Sunday, April 28, 2013

Talk About Titles

After you finish reading a book together, ask your preschooler why he thinks the author chose that particular name for the book. For example, you might ask, “Do you think Corduroy is a good name for this book? Why or why not?” Have your child try to explain his opinion. You can ask questions to help him think about the reasons. For example, you could say, “Lisa is the girl in the book. Why do you think that the author didn’t name this book Lisa?” Then, ask your preschooler, “Can you think of another title that would be good for this book?” Have some fun together, coming up with some alternative titles. In addition to having fun, you are helping your preschooler think analytically--a thinking skill that will be ctitical to his academic success in the years to come.

Saturday, April 13, 2013

Family Reading . . . Mix It Up

We've all heard about the advantages of families sitting down together for an evening meal. Reading together is also an excellent idea. And there are endless combinations possible for family reading. Parents read to children. Grandparents read to children. Even an older sibling can read with your preschooler.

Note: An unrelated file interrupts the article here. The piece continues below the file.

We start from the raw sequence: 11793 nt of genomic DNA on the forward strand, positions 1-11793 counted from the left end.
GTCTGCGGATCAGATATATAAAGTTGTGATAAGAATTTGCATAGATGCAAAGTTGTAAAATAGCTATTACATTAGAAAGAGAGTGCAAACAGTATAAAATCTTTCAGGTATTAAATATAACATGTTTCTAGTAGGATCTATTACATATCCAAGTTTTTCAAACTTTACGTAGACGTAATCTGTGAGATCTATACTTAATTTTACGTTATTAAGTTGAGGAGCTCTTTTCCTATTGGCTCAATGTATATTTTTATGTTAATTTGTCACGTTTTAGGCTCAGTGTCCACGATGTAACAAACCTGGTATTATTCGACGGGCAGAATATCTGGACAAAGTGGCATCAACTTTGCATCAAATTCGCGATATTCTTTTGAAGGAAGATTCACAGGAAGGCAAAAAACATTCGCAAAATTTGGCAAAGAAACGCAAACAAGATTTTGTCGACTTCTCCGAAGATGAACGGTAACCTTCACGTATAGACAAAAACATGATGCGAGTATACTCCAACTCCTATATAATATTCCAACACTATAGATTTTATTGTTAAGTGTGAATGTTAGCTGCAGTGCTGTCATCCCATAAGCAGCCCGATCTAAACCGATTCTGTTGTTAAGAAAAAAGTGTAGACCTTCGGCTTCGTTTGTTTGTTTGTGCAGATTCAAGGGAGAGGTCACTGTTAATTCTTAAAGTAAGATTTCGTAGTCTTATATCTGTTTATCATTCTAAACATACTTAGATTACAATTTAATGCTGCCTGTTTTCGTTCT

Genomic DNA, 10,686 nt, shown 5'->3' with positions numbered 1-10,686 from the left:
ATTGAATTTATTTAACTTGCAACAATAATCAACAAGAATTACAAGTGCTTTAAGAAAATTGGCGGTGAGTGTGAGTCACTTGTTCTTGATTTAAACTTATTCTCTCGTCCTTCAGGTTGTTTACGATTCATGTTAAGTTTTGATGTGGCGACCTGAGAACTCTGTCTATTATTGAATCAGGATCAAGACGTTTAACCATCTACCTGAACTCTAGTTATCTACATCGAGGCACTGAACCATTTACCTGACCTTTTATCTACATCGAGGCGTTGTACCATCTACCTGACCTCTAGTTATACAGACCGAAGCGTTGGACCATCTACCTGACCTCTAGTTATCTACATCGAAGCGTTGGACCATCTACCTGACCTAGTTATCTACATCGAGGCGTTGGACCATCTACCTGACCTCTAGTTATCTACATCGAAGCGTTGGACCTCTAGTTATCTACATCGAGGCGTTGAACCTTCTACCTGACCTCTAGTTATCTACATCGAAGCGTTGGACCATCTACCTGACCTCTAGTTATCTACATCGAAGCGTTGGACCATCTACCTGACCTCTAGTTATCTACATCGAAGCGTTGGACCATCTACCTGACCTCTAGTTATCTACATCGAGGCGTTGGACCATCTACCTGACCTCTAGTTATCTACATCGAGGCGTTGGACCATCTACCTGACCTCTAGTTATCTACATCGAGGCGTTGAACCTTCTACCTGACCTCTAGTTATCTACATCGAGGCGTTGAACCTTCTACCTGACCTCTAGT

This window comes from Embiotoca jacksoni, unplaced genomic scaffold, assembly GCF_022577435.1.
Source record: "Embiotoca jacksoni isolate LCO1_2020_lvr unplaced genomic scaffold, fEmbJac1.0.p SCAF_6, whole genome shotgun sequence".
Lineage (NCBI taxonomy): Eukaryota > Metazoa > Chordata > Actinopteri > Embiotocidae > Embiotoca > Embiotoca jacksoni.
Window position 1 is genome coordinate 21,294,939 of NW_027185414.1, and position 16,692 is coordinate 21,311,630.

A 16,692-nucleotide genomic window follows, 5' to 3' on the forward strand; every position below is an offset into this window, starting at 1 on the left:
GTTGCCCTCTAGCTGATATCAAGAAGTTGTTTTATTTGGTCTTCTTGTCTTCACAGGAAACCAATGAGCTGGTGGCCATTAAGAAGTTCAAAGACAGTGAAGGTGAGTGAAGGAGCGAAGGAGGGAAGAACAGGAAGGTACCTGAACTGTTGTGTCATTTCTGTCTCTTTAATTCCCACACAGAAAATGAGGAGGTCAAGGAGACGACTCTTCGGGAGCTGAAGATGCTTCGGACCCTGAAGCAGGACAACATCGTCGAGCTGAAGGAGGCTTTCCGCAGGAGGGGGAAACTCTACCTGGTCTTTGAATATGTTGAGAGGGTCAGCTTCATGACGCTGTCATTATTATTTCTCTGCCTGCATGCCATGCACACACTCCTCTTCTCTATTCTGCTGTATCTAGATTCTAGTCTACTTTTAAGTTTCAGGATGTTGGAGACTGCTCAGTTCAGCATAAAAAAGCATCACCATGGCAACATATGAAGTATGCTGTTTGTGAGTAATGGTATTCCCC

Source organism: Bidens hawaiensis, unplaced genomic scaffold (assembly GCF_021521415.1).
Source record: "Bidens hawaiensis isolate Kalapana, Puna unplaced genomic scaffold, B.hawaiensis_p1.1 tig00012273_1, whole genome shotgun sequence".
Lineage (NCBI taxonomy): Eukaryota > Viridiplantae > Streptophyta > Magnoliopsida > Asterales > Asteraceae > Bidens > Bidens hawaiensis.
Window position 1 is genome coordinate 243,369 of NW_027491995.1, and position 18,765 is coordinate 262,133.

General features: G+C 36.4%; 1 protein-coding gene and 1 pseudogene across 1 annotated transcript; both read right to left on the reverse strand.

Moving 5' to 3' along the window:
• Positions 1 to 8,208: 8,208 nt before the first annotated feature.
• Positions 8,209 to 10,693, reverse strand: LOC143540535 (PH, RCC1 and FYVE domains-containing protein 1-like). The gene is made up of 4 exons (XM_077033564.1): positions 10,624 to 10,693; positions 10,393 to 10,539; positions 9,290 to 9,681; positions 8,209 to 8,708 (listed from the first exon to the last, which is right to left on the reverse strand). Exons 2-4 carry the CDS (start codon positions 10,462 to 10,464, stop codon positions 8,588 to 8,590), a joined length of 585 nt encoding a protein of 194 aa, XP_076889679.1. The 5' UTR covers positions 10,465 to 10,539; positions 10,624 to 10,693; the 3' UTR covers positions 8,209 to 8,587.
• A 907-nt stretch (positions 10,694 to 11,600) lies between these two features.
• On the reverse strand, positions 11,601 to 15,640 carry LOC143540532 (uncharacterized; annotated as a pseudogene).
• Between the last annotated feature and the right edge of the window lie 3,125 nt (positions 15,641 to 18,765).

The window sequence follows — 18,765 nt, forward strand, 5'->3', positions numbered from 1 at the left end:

But think out of the box. Have your preschooler read to his baby sister or brother. He will feel very grown up. No baby around? How about your family’s pet? Many dogs will welcome the petting and attention that accompanies your child’s rendition of his favorite story book. Try eavesdropping. You may be amused at your child’s interpretation of a book when he is the reader-in-charge.

Saturday, April 6, 2013

Be Resourceful

It is beginning to feel like spring!
As you drive or walk by yard, garage, or sidewalk sales, be on the lookout for tables of children’s books. Many people empty their shelves of toys and books as their children outgrow them. Buying secondhand books can be an inexpensive way to build your child’s library.

On the flip side, if you have books that your children have outgrown or you want to pass along, give them to friends, libraries, hospitals, schools, day care centers, and so on. Share those books!

What I think . . .

There are all kinds of readers. Some—like my daughter and me—are never without a book to read for pleasure. Others—like my son—are careful, analytical, and curious readers who read primarily to seek information from the page.

No matter what kind of reader your child becomes, you can help him or her get started. After all, you are your child’s first teacher. And, best of all, you can have some fun in the process.

Please feel free to share your own ideas. Tell me about ways you've enjoyed reading with your child.

Madeline Boskey, Ph.D.